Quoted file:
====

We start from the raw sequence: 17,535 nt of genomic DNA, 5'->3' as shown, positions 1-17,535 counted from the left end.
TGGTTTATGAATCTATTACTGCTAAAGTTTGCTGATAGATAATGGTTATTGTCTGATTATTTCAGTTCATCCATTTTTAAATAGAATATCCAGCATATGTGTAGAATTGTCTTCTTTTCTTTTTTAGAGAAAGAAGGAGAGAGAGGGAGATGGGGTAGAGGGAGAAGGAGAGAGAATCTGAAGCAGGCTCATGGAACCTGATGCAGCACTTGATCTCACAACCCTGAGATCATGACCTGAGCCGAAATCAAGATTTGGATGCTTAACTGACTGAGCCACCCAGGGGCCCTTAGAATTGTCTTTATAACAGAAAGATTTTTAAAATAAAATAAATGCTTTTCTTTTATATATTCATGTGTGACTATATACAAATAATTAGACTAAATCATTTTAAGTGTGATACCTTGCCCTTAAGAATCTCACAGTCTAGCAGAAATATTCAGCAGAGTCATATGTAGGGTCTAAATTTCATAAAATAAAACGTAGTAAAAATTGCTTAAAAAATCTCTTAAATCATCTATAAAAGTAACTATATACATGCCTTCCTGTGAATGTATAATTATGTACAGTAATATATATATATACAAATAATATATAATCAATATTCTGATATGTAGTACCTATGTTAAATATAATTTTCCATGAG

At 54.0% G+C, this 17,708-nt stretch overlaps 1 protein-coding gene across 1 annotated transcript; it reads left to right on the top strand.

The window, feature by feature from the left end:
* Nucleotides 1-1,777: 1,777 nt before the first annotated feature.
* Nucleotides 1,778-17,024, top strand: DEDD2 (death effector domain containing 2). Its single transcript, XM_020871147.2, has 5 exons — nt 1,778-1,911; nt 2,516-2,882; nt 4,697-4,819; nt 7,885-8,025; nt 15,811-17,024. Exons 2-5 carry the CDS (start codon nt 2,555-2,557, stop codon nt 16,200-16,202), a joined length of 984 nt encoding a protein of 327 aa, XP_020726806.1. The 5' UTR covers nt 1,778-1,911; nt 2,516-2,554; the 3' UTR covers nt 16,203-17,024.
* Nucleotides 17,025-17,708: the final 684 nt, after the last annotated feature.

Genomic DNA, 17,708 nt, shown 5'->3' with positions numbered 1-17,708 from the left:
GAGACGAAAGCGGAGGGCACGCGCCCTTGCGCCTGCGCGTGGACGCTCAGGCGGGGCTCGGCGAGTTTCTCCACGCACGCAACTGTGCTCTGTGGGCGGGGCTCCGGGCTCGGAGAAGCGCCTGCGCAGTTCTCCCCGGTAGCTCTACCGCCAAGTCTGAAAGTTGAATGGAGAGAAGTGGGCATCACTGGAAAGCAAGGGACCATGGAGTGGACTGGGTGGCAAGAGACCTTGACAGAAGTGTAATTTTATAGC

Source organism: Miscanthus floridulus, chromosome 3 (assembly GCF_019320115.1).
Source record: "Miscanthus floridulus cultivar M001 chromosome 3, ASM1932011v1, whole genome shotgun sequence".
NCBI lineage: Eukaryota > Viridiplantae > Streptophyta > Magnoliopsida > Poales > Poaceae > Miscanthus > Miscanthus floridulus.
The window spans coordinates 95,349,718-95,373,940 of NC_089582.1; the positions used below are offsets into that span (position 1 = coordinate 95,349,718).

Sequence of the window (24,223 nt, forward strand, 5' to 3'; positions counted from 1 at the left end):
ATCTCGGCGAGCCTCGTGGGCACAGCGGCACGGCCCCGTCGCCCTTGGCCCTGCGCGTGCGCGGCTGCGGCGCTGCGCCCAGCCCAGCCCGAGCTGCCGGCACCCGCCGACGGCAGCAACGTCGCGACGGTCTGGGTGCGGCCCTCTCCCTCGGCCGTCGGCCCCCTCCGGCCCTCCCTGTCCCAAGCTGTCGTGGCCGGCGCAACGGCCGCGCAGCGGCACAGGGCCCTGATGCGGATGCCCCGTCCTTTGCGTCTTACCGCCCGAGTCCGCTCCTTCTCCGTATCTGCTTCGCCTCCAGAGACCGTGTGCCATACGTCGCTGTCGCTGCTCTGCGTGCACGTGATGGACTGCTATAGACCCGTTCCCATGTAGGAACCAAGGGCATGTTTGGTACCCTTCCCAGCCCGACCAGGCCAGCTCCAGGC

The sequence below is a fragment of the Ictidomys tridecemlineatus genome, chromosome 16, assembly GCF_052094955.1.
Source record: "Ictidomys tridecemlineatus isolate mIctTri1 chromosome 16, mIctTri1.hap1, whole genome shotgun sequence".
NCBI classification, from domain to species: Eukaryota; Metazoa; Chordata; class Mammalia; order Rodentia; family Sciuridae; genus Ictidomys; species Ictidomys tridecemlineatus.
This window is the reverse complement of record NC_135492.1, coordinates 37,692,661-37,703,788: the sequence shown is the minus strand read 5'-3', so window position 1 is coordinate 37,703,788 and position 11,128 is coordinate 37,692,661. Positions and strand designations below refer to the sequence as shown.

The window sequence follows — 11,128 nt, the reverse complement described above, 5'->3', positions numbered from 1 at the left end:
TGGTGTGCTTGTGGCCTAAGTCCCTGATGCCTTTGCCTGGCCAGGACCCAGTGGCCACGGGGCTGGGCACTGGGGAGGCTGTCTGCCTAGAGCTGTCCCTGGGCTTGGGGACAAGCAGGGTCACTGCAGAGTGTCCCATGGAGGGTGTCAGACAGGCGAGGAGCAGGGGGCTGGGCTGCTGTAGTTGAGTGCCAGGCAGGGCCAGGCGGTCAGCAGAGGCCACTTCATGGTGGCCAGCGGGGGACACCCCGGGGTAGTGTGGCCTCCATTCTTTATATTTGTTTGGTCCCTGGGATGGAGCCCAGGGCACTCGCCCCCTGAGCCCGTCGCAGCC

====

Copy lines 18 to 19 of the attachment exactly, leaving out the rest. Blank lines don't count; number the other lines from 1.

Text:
NCBI classification, from domain to species: Eukaryota; Metazoa; Chordata; class Mammalia; order Rodentia; family Sciuridae; genus Ictidomys; species Ictidomys tridecemlineatus.
This window is the reverse complement of record NC_135492.1, coordinates 37,692,661-37,703,788: the sequence shown is the minus strand read 5'-3', so window position 1 is coordinate 37,703,788 and position 11,128 is coordinate 37,692,661. Positions and strand designations below refer to the sequence as shown.